Journal of General Internal Medicine

, Volume 7, Issue 1, pp 38–45

The effect of patient gender on the prevalence and recognition of alcoholism on a general medicine inpatient service

  • Neal V. Dawson
  • Gopal Dadheech
  • Theodore Speroff
  • Robert L. Smith
  • Daniel S. P. Schubert
Original Articles

DOI: 10.1007/BF02599100

Cite this article as:
Dawson, N.V., Dadheech, G., Speroff, T. et al. J Gen Intern Med (1992) 7: 38. doi:10.1007/BF02599100
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Abstract

Objectives:1) to determine the rate of alcoholism among general internal medicine inpatients, 2) to assess the recognition and referral rates of these patients by their physicians, 3) to determine the effect of patient gender on physician recognition of alcoholism, and 4) to compare the observed alcoholism rates with rates reported in frequently cited studies, controlling for gender distribution.

Design:Cross-sectional study, face-to-face interviews.

Setting:A large, county-owned metropolitan teaching hospital.

Patients/participants:Adult patients admitted to an inpatient general medical firm. From among 95 consecutive admissions, 78 patients (81%) entered the study.

Intervention:The Michigan Alcoholism Screening Test (MAST) was administered to all study subjects. Chart reviews provided evidence of physician recognition and referral of patients with alcoholism. The observed rate of alcoholism was compared with rates reported in frequently cited studies after stratifying by type of service sampled and alcoholism assessment method used. Rates were then standardized for gender using the direct method.

Measurements and main results:Twenty-two patients (28%) were found to be alcoholic by MAST criteria (scores of 5 or higher). Scores in the range indicative of alcoholism were observed more frequently among the 36 men than among the 42 women (p=0.002) and varied by age group. Only the interaction between gender and age group was significant (p=0.023). Sixteen of the 22 patients (73%) with alcoholism by MAST criteria were identified as alcoholic by physician evaluation. Physicians were significantly more likely to identify as alcoholic those patients with MAST scores higher than 29 and tended to more readily identify men who had alcoholism than women. Among physician-identified patients, only about one in five was referred for rehabilitation. The standardized alcoholism rate found (291/1,000) ranked about halfway between the highest and the lowest standardized rates from nine other studies of medicine inpatient services (465/1,000 and 112/1,000).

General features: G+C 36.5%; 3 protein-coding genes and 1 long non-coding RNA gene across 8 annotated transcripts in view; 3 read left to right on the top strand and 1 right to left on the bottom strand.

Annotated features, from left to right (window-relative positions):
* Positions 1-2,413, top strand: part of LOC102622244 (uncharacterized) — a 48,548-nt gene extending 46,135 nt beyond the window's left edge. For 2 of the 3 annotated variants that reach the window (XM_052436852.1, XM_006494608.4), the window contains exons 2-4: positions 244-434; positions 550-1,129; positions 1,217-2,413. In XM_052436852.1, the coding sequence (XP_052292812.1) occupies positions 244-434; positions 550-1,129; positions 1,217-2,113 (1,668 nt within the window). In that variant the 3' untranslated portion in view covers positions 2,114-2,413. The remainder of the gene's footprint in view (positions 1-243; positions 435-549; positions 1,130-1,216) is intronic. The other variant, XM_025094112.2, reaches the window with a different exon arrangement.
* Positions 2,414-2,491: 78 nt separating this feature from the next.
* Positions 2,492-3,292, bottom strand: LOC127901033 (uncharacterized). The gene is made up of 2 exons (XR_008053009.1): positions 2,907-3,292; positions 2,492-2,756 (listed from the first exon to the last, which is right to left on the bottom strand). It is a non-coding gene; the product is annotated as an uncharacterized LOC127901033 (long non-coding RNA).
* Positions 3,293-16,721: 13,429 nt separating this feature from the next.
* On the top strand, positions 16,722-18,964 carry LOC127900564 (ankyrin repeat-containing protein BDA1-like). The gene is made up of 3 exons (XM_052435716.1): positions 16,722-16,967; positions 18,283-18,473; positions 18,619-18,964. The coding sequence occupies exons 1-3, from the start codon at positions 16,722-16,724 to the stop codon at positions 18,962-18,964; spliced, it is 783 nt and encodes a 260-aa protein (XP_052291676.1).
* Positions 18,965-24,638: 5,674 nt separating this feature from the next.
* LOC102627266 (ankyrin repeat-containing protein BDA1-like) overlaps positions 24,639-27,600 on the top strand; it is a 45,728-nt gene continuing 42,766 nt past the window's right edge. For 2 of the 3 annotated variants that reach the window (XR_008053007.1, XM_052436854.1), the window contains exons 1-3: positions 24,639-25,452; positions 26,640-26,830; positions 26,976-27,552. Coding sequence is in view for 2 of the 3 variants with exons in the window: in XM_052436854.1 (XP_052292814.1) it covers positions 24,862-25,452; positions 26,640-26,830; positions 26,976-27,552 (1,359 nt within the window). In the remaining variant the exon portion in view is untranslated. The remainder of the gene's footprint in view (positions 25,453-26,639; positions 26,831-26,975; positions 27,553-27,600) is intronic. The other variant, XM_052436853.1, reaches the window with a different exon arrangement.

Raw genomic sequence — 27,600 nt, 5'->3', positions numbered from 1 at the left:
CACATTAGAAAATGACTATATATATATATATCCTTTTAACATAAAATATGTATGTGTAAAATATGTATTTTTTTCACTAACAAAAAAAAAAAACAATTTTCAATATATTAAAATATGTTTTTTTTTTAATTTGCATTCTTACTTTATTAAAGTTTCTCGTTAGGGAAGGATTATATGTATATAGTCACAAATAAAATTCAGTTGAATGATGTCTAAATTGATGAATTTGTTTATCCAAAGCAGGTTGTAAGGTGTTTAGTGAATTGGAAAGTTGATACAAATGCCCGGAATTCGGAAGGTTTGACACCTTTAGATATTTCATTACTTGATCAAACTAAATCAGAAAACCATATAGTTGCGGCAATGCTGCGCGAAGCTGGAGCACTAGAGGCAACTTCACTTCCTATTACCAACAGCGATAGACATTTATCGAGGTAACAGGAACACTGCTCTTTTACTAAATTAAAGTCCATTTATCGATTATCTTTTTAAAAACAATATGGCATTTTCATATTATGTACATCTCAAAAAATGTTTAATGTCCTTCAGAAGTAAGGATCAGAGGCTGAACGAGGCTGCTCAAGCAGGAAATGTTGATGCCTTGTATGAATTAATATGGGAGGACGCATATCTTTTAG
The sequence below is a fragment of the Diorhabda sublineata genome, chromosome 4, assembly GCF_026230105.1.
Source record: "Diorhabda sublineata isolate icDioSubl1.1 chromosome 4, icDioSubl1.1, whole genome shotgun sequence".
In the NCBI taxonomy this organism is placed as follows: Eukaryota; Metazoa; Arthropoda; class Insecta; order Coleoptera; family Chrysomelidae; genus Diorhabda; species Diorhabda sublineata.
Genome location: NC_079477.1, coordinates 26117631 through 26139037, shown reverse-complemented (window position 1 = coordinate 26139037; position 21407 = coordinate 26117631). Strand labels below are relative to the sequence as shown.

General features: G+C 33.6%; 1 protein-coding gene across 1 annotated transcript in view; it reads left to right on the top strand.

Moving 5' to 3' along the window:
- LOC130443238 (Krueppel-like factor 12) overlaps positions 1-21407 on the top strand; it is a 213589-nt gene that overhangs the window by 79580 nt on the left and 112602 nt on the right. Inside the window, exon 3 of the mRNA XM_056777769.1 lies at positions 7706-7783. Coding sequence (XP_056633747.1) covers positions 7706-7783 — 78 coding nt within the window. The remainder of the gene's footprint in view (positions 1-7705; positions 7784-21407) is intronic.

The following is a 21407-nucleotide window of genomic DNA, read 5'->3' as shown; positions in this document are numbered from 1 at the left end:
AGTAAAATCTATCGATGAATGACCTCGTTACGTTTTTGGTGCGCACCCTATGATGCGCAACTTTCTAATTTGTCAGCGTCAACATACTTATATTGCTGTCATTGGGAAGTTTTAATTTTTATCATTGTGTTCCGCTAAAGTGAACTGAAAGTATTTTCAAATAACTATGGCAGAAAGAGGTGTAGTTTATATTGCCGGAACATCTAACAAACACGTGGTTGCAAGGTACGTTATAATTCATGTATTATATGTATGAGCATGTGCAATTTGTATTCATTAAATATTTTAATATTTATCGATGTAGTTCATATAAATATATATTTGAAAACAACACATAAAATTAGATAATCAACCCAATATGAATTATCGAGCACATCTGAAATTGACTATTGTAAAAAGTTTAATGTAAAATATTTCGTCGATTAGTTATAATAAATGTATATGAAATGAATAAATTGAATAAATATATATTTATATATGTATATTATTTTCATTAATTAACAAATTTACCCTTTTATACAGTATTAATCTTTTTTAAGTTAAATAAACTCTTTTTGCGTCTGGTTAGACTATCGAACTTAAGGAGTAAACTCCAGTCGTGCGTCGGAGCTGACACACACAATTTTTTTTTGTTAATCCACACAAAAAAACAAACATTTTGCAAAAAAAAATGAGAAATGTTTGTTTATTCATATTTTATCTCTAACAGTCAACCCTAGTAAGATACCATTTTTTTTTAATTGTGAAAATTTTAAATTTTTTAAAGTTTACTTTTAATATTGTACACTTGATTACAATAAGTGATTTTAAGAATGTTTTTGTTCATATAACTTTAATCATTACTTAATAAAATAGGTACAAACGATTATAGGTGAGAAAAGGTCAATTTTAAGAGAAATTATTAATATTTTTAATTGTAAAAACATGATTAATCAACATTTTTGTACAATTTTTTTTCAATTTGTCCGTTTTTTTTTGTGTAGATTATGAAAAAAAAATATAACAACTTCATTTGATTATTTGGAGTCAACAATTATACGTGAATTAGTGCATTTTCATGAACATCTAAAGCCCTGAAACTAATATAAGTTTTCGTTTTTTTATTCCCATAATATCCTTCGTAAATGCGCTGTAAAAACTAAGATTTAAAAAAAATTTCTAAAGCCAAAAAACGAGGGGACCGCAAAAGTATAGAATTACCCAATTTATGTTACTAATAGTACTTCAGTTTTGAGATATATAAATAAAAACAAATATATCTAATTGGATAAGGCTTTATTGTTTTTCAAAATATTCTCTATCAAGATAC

Conclusions:Patient gender affected the prevalence of alcoholism and influenced its recognition by physicians. Alcoholism by MAST criteria was found in one in eight female and nearly one in two male inpatients. Physician recognition was higher for men and for more severely affected patients. An understanding of gender effects is essential to the appropriate interpretation of the results of screening tests for alcoholism and to understanding differences in reported crude rates of alcoholism among studies. Supplementing clinical impressions with the routine use of standardized methods for detecting alcoholism is recommended.

Key words

alcoholismscreeninggender effectsstandardized ratesinpatient servicephysicians

Copyright information

© Society of General Internal Medicine 1992

Authors and Affiliations

  • Neal V. Dawson
    • 1
  • Gopal Dadheech
    • 1
  • Theodore Speroff
    • 1
    • 2
  • Robert L. Smith
    • 3
  • Daniel S. P. Schubert
    • 3
  1. 1.the Department of MedicineCase Western Reserve University School of Medicine at MetroHealth Medical CenterCleveland
  2. 2.the Department of Epidemiology and BiostatisticsCase Western Reserve University School of Medicine at MetroHealth Medical CenterCleveland
  3. 3.the Department of PsychiatryCase Western Reserve University School of Medicine at MetroHealth Medical CenterCleveland
  4. 4.Division of General Internal MedicineMetroHealth Medical CenterCleveland